Our nation is experiencing a economic uneasiness. Even without reading the news articles written about the Fed’s latest decisions or taking note of the formal indices and the latest trending patterns, there are signs of changing times and a heightened awareness of the financial climate. Many have lost their jobs, or their jobs are less secure than they once were. Many are living in homes that are under water because the mortgage may be tens of thousands of dollars less than the appraised value of the home. Many others experience debt and credit problems that impact current situations and future decision making. So, what can be done? Is it too late? First, it’s never too late to change direction or to take action. It’s never too late to adapt. It’s never too late – but it might be difficult. Taking action to improve a situation is challenging, however, it’s worth going through certain actions to take control of our resources, including inancial wealth – and the sooner, the better.
Step 1. Prepare a Budget
Prepare, to the best of your ability, an accurate accounting of monthly income and expenses. As boring as it may sound, to get back to basics and build (or rebuild) future wealth, the first step is to know your current financial status. It would be next to impossible to determine past spending habits and make future recommendations —financially speaking – without a budget.
Although this task is often discredited as having little or no real value, without this basic document there’s no springboard from which to plan and build a financial future on. A budget is one of the most basic tools for navigating through financial waters. Another consideration to keep in mind is that, even if a budget is deemed by some to be unimportant, financial managers and lenders do not share this view. Lenders, including mortgage and auto lenders, as well as most credit card companies prepare a version of a personal financial statement (or budget) when a loan request is submitted to them.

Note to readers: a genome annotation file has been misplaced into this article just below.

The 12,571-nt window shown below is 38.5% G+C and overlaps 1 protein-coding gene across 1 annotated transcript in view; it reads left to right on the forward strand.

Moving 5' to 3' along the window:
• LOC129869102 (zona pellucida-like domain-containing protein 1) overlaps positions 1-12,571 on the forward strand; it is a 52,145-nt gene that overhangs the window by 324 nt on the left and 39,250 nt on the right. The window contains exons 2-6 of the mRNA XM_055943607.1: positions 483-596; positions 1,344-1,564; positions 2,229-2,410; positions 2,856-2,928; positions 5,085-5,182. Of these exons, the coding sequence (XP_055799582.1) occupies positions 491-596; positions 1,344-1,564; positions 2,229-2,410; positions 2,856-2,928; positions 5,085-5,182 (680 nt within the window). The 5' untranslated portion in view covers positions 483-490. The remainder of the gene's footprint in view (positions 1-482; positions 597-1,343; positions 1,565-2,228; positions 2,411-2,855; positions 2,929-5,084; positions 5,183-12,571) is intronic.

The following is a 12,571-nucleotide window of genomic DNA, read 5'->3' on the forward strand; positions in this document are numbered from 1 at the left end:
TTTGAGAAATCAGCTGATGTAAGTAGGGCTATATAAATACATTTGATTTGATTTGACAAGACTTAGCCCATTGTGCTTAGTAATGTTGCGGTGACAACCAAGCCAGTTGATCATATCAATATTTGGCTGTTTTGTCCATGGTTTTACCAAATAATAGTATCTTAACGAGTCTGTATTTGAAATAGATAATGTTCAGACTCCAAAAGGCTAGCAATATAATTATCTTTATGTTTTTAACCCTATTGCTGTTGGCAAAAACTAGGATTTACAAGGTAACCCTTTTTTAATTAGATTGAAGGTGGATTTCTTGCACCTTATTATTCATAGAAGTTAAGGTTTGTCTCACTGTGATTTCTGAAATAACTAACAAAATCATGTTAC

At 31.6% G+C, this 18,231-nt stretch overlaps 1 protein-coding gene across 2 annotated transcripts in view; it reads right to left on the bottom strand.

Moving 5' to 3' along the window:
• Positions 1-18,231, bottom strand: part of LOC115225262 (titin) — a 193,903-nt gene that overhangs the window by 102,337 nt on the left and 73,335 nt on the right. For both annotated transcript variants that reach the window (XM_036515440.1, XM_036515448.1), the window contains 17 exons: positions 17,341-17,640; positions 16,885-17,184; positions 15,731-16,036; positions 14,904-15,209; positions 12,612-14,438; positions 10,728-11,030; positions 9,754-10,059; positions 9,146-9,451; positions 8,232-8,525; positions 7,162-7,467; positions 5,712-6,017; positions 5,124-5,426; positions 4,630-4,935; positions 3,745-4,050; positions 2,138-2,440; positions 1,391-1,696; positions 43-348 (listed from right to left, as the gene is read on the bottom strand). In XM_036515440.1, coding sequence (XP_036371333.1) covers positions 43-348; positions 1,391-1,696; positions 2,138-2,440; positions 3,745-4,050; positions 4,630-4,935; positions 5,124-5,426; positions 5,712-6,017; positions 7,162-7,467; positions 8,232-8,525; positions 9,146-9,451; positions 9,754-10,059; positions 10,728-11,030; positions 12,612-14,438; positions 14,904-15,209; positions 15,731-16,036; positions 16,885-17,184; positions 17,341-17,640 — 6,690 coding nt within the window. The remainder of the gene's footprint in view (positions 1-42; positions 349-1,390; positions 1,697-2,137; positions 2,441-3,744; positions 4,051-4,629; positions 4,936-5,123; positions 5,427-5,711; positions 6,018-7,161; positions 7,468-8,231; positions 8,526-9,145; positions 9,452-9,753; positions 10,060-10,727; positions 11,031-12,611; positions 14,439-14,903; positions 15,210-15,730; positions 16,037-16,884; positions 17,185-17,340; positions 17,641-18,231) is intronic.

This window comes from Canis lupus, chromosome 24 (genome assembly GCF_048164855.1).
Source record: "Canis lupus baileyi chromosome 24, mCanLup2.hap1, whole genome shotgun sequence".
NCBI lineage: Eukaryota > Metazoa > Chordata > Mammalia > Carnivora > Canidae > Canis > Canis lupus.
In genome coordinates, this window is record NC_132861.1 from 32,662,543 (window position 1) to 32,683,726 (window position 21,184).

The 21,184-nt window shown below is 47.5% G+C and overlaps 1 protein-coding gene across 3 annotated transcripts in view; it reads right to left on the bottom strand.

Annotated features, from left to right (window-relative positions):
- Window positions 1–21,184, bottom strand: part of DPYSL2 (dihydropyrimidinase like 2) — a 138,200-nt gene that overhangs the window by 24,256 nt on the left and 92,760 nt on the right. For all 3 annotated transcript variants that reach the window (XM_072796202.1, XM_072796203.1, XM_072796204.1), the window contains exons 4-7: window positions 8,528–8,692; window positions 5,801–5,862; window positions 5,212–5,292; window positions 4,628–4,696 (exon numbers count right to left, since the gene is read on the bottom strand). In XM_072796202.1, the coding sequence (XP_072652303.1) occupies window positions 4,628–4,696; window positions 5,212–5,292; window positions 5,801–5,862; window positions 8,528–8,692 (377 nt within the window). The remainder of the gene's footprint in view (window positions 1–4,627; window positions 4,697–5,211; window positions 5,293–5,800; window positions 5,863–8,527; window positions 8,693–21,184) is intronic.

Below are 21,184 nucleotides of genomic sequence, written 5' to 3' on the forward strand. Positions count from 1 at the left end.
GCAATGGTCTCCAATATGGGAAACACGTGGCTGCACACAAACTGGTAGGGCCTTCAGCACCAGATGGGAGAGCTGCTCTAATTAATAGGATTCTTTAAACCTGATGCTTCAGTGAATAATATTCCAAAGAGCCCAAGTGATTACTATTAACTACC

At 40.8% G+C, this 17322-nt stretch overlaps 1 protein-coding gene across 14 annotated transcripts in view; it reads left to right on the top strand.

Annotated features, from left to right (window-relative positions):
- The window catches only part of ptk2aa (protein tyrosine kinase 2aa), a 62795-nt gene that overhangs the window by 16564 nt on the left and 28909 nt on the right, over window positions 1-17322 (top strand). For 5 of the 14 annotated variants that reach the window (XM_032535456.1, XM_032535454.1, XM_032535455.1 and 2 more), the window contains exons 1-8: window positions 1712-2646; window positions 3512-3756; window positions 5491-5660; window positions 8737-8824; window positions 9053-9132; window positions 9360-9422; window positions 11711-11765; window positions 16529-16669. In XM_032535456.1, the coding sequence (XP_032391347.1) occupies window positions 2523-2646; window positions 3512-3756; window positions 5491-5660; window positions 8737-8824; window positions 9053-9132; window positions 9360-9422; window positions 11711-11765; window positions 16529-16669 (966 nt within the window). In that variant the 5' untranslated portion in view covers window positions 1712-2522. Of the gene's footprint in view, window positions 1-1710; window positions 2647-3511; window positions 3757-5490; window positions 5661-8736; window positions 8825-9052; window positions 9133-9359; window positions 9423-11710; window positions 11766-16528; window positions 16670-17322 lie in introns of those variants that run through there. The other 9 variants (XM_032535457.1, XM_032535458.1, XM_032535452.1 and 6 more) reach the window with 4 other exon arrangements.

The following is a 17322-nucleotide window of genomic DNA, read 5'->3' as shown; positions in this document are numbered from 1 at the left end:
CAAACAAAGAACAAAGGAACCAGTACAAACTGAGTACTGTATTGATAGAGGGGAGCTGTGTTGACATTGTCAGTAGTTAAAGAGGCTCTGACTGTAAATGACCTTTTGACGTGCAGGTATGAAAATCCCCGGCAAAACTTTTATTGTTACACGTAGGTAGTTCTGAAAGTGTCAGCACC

Step 2. Cut Expenses
Now that the budget information has been gathered, the next step is categorize expenses into one of three types. The types of expenses will be split into three lists: Absolutely Necessary, Could-Live-Without, and Unnecessary. For each expense that took place in the past three months, enter each transaction in one of these columns. Sometimes it is difficult to determine which column expense should be assigned to, and in that case it might be a matter of personal choice. However, the goal should be to cut expenses by at least 10%. If 10% would be fairly easy to accomplish, then make the goal 20% less than what current expenses are. Examples of cost cutting ideas might be to decrease (or eliminate) the cable TV bill, clean out a storage unit that contains household items, furniture and tools that haven’t been used for months, or eat meatless two nights a week.
Step 3. Start or Add to Savings
Even if there never seems to be enough money to go through the end of the month, it is an absolute necessity to put money aside on a regular basis in order to grow financial health. Oftentimes, savings is an overlooked aspect of finance because of the time it takes time to build a sizable amount, especially at today’s interest earning rates. However, the importance of setting aside even small amounts of money in some sort of savings account – regardless of the interest rate – is the basic framework for financial health! In other words, the emphasis is that we turn our financial habits from where we are now to where we need to be when the economy improves. Think of ways to set aside even small amounts at first so that the hurdle to begin saving won’t be insurmountable. Make it a family affair and chart the weekly progress. This is not an exercise in futility. Saving needs to be a basic foundational habit because your future financial health depends on it.
Let me know what your thinking, leave a comment.